A day in Phnom Penh (Cambodia)

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Make no mistake about it: Phnom Penh is loud. The sound of traffic along the main roads is constant. I can only imagine how dusty the air must get here during the dry months when there’s no water to hold down the grime. All the online guides recommend against walking here due to the tight squeezes you will find yourself in but Paul and I always ignore that advice. 

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Walking is the best way to really get a feel for a place. In a tuk tuk you rumble along to your destination: the museum, art gallery or other Lonely Planet recommended must see. On foot you are there immersed in the chaos and wonder of wherever you are. You are there with the Buddhist monk begging for alms. You are offered a coconut. The children buying balloons are walking around your knee height. And the tourists in tuk tuks roll past as if in another head space. Sure, we catch tuk tuks sometimes but if possible, we almost always end up walking. 

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Our walk today takes us past Nagaworld. We are drawn in by the fancy chandeliers and lure of air conditioning. Signs proclaim that it might be a duty free shop – but signs can be deceiving. Nagaworld is a huge casino and hotel. There’s plenty of ways you can lose plenty of money here: pokie machines, automatic roulette tables, black jack and other games. Chandeliers hang glittering from the ceilings, pokie machine music dingles away with mesmerising repetition, the tea and coffee are free, and glamorously bars areas allow you to spend even more money on alcohol. We put $2 through a pokie machine just to say we have. At 30c a press it doesn’t last long and we receive no return. But $2 is a drop in the pond compared with the thousands that the house must win.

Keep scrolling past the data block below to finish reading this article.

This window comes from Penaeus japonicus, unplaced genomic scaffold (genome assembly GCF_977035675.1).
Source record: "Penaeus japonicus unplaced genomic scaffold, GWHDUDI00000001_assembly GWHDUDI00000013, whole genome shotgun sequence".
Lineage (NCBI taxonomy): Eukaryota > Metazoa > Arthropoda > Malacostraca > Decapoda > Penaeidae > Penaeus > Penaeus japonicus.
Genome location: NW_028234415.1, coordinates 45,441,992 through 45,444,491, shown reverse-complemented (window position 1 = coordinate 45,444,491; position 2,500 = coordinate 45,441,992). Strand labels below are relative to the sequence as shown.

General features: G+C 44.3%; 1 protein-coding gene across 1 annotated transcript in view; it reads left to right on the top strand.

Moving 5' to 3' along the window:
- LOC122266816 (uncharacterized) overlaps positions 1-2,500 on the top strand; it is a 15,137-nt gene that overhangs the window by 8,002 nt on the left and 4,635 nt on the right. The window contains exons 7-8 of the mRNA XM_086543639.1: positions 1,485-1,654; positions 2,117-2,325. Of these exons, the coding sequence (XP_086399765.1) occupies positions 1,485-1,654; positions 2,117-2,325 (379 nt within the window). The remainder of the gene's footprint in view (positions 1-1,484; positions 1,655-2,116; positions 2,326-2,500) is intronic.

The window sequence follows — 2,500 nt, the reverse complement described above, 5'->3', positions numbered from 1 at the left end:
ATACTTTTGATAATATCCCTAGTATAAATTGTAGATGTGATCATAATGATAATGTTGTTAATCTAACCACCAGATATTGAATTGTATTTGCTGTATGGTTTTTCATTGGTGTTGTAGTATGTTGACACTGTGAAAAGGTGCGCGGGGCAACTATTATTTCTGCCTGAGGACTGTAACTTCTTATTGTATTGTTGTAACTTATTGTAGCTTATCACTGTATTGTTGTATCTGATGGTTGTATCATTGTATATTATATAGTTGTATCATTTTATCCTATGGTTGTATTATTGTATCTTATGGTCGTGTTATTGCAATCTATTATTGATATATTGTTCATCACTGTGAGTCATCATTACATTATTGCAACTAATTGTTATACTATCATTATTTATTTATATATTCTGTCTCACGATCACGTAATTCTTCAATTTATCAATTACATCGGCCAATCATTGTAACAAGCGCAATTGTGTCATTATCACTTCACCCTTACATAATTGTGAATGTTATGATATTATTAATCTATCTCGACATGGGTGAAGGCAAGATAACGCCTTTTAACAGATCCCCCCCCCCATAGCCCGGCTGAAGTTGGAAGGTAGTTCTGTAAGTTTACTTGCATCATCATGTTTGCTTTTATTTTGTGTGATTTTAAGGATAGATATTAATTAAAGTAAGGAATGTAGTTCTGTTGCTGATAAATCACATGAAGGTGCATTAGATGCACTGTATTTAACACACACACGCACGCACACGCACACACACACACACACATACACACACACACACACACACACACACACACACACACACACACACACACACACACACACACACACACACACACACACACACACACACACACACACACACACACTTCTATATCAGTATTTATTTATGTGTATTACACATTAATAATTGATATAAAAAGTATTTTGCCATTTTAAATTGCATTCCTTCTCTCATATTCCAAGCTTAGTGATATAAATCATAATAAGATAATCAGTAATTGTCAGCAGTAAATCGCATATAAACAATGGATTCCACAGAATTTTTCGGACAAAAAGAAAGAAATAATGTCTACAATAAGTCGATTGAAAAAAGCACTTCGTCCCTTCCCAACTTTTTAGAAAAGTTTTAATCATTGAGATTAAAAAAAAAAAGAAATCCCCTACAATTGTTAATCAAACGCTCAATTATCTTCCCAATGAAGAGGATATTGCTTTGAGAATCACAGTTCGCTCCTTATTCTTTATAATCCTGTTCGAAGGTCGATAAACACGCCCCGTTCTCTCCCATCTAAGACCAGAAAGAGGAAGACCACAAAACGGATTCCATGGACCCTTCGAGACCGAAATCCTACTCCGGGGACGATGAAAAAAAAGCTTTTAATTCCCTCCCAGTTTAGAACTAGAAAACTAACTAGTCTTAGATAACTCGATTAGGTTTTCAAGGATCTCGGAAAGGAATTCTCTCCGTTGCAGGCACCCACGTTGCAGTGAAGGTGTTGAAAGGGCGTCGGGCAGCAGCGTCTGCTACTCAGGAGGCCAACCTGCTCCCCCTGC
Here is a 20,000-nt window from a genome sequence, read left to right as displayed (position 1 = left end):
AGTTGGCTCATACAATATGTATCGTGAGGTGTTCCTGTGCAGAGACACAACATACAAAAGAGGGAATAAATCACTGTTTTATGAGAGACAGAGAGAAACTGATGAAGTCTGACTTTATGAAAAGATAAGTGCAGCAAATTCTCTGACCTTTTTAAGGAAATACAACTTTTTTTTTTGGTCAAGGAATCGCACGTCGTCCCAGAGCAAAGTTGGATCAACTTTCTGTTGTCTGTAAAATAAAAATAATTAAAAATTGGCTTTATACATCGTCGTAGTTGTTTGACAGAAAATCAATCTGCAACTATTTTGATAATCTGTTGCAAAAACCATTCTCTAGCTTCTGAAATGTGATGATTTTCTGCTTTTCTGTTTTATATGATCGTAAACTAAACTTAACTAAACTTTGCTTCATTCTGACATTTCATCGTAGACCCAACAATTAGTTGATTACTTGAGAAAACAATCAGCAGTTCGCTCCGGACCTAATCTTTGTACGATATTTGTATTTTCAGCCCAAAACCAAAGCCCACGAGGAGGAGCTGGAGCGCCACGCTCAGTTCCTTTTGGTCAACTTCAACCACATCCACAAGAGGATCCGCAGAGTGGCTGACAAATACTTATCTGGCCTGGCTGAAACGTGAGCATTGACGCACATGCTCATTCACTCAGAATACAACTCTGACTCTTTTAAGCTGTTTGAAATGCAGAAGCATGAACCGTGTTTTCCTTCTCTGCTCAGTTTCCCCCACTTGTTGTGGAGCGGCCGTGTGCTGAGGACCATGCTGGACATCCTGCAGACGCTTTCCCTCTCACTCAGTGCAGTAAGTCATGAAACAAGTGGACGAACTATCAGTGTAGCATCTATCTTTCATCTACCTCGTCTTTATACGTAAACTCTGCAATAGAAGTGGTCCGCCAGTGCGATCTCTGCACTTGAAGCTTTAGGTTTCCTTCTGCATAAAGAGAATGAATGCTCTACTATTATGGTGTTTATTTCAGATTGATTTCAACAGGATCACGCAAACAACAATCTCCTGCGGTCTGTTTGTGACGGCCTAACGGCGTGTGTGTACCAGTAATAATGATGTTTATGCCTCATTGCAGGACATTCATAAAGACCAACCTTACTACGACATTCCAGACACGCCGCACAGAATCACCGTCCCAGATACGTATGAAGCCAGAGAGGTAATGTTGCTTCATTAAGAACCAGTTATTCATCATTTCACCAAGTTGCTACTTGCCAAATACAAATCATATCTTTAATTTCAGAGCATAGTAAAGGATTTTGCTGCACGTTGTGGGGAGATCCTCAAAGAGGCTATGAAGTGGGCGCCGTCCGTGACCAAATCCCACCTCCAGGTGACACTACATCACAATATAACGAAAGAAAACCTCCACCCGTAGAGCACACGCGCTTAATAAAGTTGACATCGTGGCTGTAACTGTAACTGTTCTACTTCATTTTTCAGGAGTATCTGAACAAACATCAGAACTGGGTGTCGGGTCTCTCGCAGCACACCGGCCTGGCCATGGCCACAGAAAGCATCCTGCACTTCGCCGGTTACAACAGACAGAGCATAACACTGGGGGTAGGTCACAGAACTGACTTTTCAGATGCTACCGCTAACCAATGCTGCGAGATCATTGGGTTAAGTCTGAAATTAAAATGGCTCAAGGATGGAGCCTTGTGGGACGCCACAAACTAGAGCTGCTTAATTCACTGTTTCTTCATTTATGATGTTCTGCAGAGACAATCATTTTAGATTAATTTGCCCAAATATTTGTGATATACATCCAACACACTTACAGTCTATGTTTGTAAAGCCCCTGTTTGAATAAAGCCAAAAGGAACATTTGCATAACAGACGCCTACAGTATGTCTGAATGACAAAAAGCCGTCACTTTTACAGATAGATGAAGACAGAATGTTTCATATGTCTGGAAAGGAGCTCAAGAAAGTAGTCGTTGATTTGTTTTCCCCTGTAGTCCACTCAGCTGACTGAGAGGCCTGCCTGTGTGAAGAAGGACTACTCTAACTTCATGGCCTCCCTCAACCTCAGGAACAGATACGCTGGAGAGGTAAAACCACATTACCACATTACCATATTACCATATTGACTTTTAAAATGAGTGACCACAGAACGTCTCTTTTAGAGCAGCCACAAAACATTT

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Soon we reach the Mekong River. It is wide here where the Tonle Sap River joins it. Looking back it’s almost like it is opening to the sea, though that’s not the case at all. We crossed this river way back on the Thai, Myanmar and Laos border in January 2015, almost two years ago and now we are watching as its powerful waters push past us again.

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I am struck by two fishermen sitting on the banks. In all my travels since 2014 through some thirteen countries there have been some similarities: men fish on riverbanks and children feed ducks at ponds. And here again, men fish on a riverbank. How similar we all are. Skin colour, language, culture and food do not change us that much after all. 

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We meander along the river bank, stopping to take some photos and avoiding the scammers. First is a man who approaches and starts telling us things as though he’s our guide. We tell him that we are just going for a walk. He persists. I speed up to walk off. Paul manages to shake him shortly thereafter. Later a second man will try to strike up a conversation as we enter a wat (temple). He tells us he likes our shirts. I’ve read about this con and tell him we’re not interested. He becomes agitated and persists. We walk into the wat with purpose, dropping him. He calls out after us that he’s “not a tiger” and that he was “just being friendly” and that we should “not be so rude”. Cons are the same the world over too.